The chapter 7 bankruptcy code allows your trustee to sell all you own and pay your creditors. Since this bankruptcy code may lead to loss of property, it is critical to examine other more lenient alternatives. As a debtor, you should understand that there are several alternatives, and this code is not the sole way to pay your debts. 

According to the United States Courts, if you want to remain in business and protect your assets from liquidation, then you can file for chapter 11. This chapter provides fairly reasonable options that can still help your business thrive. Under it, you may either adjust your debt, reduce or increase the pay period or reorganize the debts.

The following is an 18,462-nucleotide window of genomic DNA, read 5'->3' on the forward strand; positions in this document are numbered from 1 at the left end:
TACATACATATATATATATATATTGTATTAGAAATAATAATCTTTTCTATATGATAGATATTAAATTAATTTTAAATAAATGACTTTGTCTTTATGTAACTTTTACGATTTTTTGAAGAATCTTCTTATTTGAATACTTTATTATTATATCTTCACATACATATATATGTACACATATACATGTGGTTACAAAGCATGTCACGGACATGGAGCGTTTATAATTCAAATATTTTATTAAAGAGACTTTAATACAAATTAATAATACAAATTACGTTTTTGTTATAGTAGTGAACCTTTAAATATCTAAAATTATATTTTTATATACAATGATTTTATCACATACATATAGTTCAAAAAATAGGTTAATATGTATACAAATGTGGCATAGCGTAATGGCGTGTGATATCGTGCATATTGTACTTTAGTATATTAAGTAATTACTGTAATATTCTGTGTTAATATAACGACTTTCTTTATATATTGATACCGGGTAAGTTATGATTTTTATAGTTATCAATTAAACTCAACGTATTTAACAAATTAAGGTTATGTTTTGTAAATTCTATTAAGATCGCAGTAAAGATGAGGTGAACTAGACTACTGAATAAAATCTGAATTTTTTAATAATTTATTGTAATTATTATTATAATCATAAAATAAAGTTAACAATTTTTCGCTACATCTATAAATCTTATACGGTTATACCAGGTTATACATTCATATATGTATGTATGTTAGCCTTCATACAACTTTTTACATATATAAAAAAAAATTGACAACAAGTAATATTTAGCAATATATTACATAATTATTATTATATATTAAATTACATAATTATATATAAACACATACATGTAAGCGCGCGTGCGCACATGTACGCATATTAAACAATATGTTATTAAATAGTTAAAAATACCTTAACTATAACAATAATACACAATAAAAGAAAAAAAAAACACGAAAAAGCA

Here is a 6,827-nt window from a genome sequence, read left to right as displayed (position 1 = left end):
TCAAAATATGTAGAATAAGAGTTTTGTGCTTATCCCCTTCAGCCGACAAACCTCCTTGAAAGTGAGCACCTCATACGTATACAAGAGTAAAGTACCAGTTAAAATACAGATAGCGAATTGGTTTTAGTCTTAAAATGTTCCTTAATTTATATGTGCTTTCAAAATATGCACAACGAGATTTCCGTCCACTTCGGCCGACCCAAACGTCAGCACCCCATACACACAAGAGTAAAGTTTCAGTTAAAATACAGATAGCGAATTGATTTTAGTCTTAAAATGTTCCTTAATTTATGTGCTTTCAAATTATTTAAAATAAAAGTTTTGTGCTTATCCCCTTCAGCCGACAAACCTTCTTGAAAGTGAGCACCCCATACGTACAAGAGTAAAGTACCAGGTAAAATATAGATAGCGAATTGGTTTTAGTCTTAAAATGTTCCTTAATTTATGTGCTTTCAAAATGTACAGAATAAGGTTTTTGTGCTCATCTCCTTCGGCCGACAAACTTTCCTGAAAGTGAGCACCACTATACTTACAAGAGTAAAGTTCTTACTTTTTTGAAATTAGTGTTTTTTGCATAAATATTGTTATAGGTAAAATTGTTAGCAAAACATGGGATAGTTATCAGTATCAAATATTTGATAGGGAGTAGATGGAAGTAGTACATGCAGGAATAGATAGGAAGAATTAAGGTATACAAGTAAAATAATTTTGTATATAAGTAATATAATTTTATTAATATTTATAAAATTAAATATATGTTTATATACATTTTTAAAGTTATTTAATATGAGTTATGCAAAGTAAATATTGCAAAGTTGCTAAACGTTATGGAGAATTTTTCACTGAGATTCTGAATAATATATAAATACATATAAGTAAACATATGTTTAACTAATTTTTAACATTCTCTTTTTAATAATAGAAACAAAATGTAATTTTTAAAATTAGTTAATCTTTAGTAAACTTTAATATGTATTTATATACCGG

For sole proprietors, chapter 13 may also serve as an alternative. This chapter allows you to adjust your debts and also prevents foreclosure of your home. Generally, under chapter 13, you can develop a payment plan and catch up with overdue payments. 

Also, it is worth noting that your chapter 7 may face court dismissal if your debts are more of consumer-related than business-related. If the courts grant you relief for consumer-related debts, it will mount to abuse of the chapter. 

Therefore, under chapter 7, you may apply for a means test whose objective is to determine whether it may be abusive to grant you relief. If your net monthly income for the past 5 years is more than $12850 or it is more than 25% of your non-priority secured debt that is higher than $7700, granting you relief under chapter 7 will be abusive.